World Showcase consists of eleven pavilions, in clockwise order, Mexico, Norway, China, Germany, Italy, United States of America, Japan, Morocco, France, the United Kingdom, and Canada. Norway and Morocco were added after the parks opening. Each "Country" contains representative shops and restaurants and is staffed by people from these countries, many of them college students. Some also contain rides and shows. Each pavilion is paid for by the country it represents. Disney opens World Showcase late (usually 11:00 AM) and closes Future World early (usually 7:00 PM, except for Test Track, Mission: SPACE, Spaceship Earth, and Soarin' which sometimes remain open until park closing). Unlike other Disney parks, which do not serve alcohol, restaurants and stores in the World Showcase do serve alcohol from their respective countries, and beer is also sold at refreshment stands throughout Epcot. Each Pavilion sells food from their homeland normally 3 or 4 choices of eating places from high priced gourmet food to quick snacks.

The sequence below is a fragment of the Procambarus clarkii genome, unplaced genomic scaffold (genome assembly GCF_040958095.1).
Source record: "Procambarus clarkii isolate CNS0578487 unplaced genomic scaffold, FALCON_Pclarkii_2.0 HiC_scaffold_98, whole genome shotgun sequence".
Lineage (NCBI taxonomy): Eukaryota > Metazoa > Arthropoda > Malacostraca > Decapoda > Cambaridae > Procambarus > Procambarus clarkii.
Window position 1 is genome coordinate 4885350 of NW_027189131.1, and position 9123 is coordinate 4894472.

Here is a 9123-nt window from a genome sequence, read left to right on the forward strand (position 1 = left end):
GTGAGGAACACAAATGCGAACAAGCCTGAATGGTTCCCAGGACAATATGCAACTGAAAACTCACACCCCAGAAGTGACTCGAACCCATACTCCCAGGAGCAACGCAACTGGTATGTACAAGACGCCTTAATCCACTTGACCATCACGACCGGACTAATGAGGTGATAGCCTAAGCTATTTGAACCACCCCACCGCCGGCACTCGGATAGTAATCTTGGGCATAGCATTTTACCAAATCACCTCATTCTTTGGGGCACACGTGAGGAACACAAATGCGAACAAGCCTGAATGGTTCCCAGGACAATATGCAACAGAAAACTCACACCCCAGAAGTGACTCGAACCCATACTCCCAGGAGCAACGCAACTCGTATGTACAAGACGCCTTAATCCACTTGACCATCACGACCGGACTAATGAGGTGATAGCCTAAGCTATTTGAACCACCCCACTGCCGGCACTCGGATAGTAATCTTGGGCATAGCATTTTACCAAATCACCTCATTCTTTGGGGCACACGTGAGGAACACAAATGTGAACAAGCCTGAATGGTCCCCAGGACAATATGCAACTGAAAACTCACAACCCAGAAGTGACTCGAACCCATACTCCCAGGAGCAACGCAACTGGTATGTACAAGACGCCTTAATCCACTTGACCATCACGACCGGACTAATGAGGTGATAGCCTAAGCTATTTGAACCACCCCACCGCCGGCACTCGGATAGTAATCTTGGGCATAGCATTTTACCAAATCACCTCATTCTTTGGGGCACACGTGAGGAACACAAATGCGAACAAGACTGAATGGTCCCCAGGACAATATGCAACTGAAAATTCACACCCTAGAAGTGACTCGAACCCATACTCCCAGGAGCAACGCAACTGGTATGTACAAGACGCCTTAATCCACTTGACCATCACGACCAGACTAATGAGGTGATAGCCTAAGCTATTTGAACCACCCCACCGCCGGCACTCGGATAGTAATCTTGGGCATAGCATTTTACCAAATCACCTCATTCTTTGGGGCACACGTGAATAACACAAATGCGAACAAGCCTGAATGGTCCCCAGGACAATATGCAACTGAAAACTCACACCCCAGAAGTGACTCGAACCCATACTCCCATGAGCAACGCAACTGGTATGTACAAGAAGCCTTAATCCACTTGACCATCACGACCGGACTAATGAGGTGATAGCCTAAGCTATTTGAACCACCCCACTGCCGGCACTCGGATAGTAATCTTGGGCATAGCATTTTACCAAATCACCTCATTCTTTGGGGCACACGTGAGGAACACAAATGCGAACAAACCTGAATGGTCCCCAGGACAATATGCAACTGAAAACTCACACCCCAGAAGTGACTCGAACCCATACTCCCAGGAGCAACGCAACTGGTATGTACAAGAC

A thirteen-minute fireworks show takes place in the World Showcase Lagoon every night at the park's closing time, normally 9:00 PM. Fireworks and lasers fill the sky above Epcot while a stirring musical score plays over the loudspeakers. The current show is titled IllumiNations: Reflections of Earth and premiered as part of the park's millennium celebration in 2000. Reflections of Earth tells the story of the planet and is split into three movements titled "Chaos," "Order," and "Meaning." the lagoon is surrounded by twenty torches of fire signifying the past twenty centuries, and the show climaxes with the globe opening up like a lotus blossom to reveal a twenty-first torch, representing the new century. This really is excellent and should not be missed!! TIP: Be prepared for a mass exodus from the park once the show is over. Although you can get a good view of the show all around the lagoon, it is easier to get out of the park when you are closer to the exit.